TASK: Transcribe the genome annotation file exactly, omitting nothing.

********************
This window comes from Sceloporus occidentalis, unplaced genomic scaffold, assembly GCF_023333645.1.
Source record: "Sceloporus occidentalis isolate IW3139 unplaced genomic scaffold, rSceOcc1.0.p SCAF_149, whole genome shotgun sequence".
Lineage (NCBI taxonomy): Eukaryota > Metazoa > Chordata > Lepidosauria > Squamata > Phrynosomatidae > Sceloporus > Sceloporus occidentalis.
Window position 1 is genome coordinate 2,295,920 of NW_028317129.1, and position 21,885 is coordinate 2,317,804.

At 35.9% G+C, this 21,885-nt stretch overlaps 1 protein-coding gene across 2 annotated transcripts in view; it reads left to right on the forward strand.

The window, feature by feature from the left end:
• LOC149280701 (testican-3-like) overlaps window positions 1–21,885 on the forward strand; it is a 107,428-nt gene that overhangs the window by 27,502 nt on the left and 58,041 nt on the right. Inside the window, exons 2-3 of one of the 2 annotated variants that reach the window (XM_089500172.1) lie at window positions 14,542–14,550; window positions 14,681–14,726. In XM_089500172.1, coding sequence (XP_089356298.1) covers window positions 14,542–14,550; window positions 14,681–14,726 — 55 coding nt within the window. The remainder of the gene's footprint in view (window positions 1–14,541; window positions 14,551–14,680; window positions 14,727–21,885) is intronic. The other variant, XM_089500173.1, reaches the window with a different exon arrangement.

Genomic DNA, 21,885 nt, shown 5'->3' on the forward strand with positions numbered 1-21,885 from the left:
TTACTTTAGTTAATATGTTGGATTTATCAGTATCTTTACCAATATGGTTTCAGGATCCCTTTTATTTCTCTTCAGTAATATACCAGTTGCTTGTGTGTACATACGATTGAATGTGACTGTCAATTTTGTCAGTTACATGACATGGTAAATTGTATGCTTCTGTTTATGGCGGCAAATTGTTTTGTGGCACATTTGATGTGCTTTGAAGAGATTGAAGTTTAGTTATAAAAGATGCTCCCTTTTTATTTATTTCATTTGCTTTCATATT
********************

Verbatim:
This window comes from Sceloporus occidentalis, unplaced genomic scaffold, assembly GCF_023333645.1.
Source record: "Sceloporus occidentalis isolate IW3139 unplaced genomic scaffold, rSceOcc1.0.p SCAF_149, whole genome shotgun sequence".
Lineage (NCBI taxonomy): Eukaryota > Metazoa > Chordata > Lepidosauria > Squamata > Phrynosomatidae > Sceloporus > Sceloporus occidentalis.
Window position 1 is genome coordinate 2,295,920 of NW_028317129.1, and position 21,885 is coordinate 2,317,804.

At 35.9% G+C, this 21,885-nt stretch overlaps 1 protein-coding gene across 2 annotated transcripts in view; it reads left to right on the forward strand.

The window, feature by feature from the left end:
• LOC149280701 (testican-3-like) overlaps window positions 1–21,885 on the forward strand; it is a 107,428-nt gene that overhangs the window by 27,502 nt on the left and 58,041 nt on the right. Inside the window, exons 2-3 of one of the 2 annotated variants that reach the window (XM_089500172.1) lie at window positions 14,542–14,550; window positions 14,681–14,726. In XM_089500172.1, coding sequence (XP_089356298.1) covers window positions 14,542–14,550; window positions 14,681–14,726 — 55 coding nt within the window. The remainder of the gene's footprint in view (window positions 1–14,541; window positions 14,551–14,680; window positions 14,727–21,885) is intronic. The other variant, XM_089500173.1, reaches the window with a different exon arrangement.

Genomic DNA, 21,885 nt, shown 5'->3' on the forward strand with positions numbered 1-21,885 from the left:
TTACTTTAGTTAATATGTTGGATTTATCAGTATCTTTACCAATATGGTTTCAGGATCCCTTTTATTTCTCTTCAGTAATATACCAGTTGCTTGTGTGTACATACGATTGAATGTGACTGTCAATTTTGTCAGTTACATGACATGGTAAATTGTATGCTTCTGTTTATGGCGGCAAATTGTTTTGTGGCACATTTGATGTGCTTTGAAGAGATTGAAGTTTAGTTATAAAAGATGCTCCCTTTTTATTTATTTCATTTGCTTTCATATT